a page
       lines_of_memory       lm      lm       Lines of memory if > lines;
                                              0 means varies
       max_attributes        ma      ma       Maximum combined video attributes
                                              terminal can display
       magic_cookie_glitch   xmc     sg       Number of blank characters
                                              left by smso or rmso
       max_colors            colors  Co       Maximum number of colors
                                              on the screen
       max_micro_address     maddr   Yd       Maximum value in
       max_micro_jump        mjump   Ye       Maximum value in parm_..._micro
       max_pairs             pairs   pa       Maximum number of
                                              color-pairs on the screen
       maximum_windows       Wnum    MW       Maximum number of definable windows
       micro_char_size       mcs     Yf       Character step size when
                                              in micro mode
       micro_line_size       mls     Yg       Line step size when in micro mode
       no_color_video        ncv     NC       Video attributes that
                                              can't be used with colors
       num_labels            nlab    Nl       Number of labels on screen
       number_of_pins        npins   Yh       Number of pins in print-head
       output_res_char       orc     Yi       Horizontal resolution in
                                              units per character
       output_res_line       orl     Yj       Vertical resolution in units per
       output_res_horz_inch  orhi    Yk       Horizontal resolution in
                                              units per inch
       output_res_vert_inch  orvi    Yl       Vertical resolution in
                                              units per inch
       padding_baud_rate     pb      pb       Lowest baud rate
       print_rate            cps     Ym       Print rate in characters per second
                                              where padding needed
       virtual_terminal      vt      vt       Virtual terminal number (system)
       wide_char_size        widcs   Yn       Character step size when
                                              in double wide mode
       width_status_line     wsl     ws       Number of columns in status line

                                  Cap-   Termcap
       Variable                   name   Code     Description

       acs_chars                  acsc   ac       Graphic charset pairs aAbBcC
       alt_scancode_esc           scesa  S8       Alternate escape for
                                                  scancode emulation
                                                  (default is for vt100)
       back_tab                   cbt    bt       Back tab
       bell                       bel    bl       Audible signal (bell)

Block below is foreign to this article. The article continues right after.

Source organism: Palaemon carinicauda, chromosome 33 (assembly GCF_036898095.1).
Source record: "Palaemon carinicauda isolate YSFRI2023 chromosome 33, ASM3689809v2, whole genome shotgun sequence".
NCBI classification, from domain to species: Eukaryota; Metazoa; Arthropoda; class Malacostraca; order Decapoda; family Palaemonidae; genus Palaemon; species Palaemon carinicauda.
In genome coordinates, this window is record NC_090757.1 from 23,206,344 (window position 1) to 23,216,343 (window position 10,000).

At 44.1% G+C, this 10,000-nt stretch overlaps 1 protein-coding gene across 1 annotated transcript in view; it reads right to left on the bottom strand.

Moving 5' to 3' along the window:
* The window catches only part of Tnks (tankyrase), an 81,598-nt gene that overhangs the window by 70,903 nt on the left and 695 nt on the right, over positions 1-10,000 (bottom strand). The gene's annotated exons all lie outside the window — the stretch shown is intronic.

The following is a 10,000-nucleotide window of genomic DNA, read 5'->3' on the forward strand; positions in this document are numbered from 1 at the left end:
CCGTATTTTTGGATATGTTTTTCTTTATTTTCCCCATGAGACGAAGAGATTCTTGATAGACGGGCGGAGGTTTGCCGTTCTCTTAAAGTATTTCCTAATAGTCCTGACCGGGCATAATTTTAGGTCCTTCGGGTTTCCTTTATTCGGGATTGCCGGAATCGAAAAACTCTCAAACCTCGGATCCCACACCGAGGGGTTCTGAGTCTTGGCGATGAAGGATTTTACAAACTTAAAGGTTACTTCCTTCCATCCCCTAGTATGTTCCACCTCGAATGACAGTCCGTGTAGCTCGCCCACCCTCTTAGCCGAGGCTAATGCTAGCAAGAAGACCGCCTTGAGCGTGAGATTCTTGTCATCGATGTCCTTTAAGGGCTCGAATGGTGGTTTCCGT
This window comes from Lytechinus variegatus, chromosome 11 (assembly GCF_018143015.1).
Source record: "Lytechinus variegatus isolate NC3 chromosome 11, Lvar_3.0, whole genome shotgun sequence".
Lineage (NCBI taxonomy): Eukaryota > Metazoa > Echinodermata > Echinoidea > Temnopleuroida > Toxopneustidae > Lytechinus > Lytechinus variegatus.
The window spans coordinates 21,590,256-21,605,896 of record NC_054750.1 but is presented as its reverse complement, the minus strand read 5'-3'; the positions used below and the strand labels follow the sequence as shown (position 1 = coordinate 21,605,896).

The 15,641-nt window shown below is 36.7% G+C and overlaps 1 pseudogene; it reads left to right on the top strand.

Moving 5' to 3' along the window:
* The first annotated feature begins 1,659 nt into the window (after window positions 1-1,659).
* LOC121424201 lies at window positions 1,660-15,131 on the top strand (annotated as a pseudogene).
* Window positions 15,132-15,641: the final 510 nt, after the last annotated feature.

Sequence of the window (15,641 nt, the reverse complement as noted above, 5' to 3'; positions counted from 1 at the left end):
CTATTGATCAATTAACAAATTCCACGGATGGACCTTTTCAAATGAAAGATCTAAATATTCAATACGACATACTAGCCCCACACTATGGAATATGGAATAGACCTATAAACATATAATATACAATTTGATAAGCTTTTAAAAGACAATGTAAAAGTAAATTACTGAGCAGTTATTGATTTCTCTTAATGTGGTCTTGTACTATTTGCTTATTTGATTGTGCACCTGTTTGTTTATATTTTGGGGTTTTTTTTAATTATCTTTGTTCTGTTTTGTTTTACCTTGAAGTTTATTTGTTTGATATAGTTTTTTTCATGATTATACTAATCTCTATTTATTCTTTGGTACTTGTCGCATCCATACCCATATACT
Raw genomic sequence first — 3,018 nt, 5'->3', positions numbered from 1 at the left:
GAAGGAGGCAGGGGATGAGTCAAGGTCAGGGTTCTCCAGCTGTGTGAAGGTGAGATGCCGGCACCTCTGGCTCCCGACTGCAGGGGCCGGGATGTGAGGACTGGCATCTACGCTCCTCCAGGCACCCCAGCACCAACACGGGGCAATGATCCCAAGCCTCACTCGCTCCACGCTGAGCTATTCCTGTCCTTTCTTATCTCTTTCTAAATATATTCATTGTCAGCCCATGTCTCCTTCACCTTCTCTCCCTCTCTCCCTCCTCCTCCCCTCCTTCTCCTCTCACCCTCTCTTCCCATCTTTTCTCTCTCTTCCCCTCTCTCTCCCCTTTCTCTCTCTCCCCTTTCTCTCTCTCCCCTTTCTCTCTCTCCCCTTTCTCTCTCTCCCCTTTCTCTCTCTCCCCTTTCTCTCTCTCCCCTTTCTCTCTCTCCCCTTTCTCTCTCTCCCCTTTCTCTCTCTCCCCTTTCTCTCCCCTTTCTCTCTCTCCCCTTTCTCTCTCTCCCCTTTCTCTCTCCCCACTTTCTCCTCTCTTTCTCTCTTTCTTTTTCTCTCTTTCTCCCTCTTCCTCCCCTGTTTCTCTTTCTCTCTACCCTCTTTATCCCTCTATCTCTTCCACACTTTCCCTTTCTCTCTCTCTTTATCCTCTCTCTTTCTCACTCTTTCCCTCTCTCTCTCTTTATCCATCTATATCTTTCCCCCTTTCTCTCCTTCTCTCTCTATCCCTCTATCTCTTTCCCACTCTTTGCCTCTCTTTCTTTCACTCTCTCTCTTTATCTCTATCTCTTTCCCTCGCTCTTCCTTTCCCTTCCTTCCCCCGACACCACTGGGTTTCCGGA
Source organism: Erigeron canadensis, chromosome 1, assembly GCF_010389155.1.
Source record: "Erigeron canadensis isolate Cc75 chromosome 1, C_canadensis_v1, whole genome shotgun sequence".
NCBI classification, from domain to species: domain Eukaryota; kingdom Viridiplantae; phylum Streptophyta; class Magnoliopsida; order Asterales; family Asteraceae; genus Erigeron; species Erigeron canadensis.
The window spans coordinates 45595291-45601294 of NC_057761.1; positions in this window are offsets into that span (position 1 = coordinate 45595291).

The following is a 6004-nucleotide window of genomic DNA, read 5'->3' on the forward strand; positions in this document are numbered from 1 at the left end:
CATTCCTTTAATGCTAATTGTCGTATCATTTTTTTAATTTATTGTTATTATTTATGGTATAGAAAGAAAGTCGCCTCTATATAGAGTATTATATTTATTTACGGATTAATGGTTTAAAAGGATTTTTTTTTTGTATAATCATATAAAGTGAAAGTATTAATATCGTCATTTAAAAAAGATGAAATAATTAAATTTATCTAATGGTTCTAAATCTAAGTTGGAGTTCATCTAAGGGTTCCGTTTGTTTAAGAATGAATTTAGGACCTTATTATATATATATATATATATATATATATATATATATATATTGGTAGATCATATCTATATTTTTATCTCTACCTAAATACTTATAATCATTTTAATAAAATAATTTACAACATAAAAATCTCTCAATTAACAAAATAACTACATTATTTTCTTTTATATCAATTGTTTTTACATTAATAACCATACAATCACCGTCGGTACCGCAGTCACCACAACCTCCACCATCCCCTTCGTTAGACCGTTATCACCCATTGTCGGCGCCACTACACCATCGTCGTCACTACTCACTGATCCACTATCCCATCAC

bit_image_carriage_return  bicr   Yv       Move to beginning of
                                                  same row (use tparm)
       bit_image_newline          binel  Zz       Move to next row of
                                                  the bit image (use tparm)
       bit_image_repeat           birep  Zy       Repeat bit-image cell
                                                  #1 #2 times (use tparm)
       carriage_return            cr     cr       Carriage return
       change_char_pitch          cpi    ZA       Change number of
                                                  characters per inch
       change_line_pitch          lpi    ZB       Change number of lines per inch
       change_res_horz            chr    ZC       Change horizontal resolution
       change_res_vert            cvr    ZD       Change vertical resolution
       change_scroll_region       csr    cs       Change to lines #1
                                                  through #2 (vt100)
       char_padding               rmp    rP       Like ip but when in replace
       char_set_names             csnm   Zy       List of character set names
       clear_all_tabs             tbc    ct       Clear all tab stops
       clear_margins              mgc    MC       Clear all margins
                                                  (top, bottom, and sides)
       clear_screen               clear  cl       Clear screen and home cursor
       clr_bol                    el1    cb       Clear to beginning of
                                                  line, inclusive
       clr_eol                    el     ce       Clear to end of line
       clr_eos                    ed     cd       Clear to end of display
       code_set_init              csin   ci       Init sequence
                                                  for multiple codesets
       color_names                colornm  Yw     Give name for color #1
       column_address             hpa    ch       Horizontal position
       command_character          cmdch  CC       Terminal settable cmd
                                                  character in prototype
       create_window              cwin   CW       Define win #1 to go
                                                  from #2,#3to #4,#5